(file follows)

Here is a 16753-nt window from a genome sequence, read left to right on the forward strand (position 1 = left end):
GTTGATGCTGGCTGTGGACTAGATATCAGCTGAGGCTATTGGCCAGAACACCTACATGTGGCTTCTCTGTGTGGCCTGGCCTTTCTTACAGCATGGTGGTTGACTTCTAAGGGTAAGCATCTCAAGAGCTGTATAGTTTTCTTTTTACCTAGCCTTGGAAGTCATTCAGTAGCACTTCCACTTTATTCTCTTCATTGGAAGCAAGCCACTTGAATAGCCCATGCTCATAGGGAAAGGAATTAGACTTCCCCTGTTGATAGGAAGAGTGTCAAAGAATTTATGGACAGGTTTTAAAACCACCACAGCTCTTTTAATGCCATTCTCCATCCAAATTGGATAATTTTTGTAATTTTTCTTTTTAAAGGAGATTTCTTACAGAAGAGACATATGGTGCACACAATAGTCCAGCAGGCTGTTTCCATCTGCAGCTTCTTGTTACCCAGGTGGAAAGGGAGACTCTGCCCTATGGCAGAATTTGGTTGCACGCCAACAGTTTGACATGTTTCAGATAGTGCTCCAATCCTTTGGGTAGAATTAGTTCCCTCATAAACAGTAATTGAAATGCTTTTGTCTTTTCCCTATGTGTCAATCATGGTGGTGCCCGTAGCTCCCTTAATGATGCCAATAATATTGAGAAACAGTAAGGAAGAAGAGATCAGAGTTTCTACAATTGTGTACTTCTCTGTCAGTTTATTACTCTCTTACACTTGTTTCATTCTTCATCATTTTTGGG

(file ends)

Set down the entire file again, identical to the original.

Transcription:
Here is a 16753-nt window from a genome sequence, read left to right on the forward strand (position 1 = left end):
GTTGATGCTGGCTGTGGACTAGATATCAGCTGAGGCTATTGGCCAGAACACCTACATGTGGCTTCTCTGTGTGGCCTGGCCTTTCTTACAGCATGGTGGTTGACTTCTAAGGGTAAGCATCTCAAGAGCTGTATAGTTTTCTTTTTACCTAGCCTTGGAAGTCATTCAGTAGCACTTCCACTTTATTCTCTTCATTGGAAGCAAGCCACTTGAATAGCCCATGCTCATAGGGAAAGGAATTAGACTTCCCCTGTTGATAGGAAGAGTGTCAAAGAATTTATGGACAGGTTTTAAAACCACCACAGCTCTTTTAATGCCATTCTCCATCCAAATTGGATAATTTTTGTAATTTTTCTTTTTAAAGGAGATTTCTTACAGAAGAGACATATGGTGCACACAATAGTCCAGCAGGCTGTTTCCATCTGCAGCTTCTTGTTACCCAGGTGGAAAGGGAGACTCTGCCCTATGGCAGAATTTGGTTGCACGCCAACAGTTTGACATGTTTCAGATAGTGCTCCAATCCTTTGGGTAGAATTAGTTCCCTCATAAACAGTAATTGAAATGCTTTTGTCTTTTCCCTATGTGTCAATCATGGTGGTGCCCGTAGCTCCCTTAATGATGCCAATAATATTGAGAAACAGTAAGGAAGAAGAGATCAGAGTTTCTACAATTGTGTACTTCTCTGTCAGTTTATTACTCTCTTACACTTGTTTCATTCTTCATCATTTTTGGG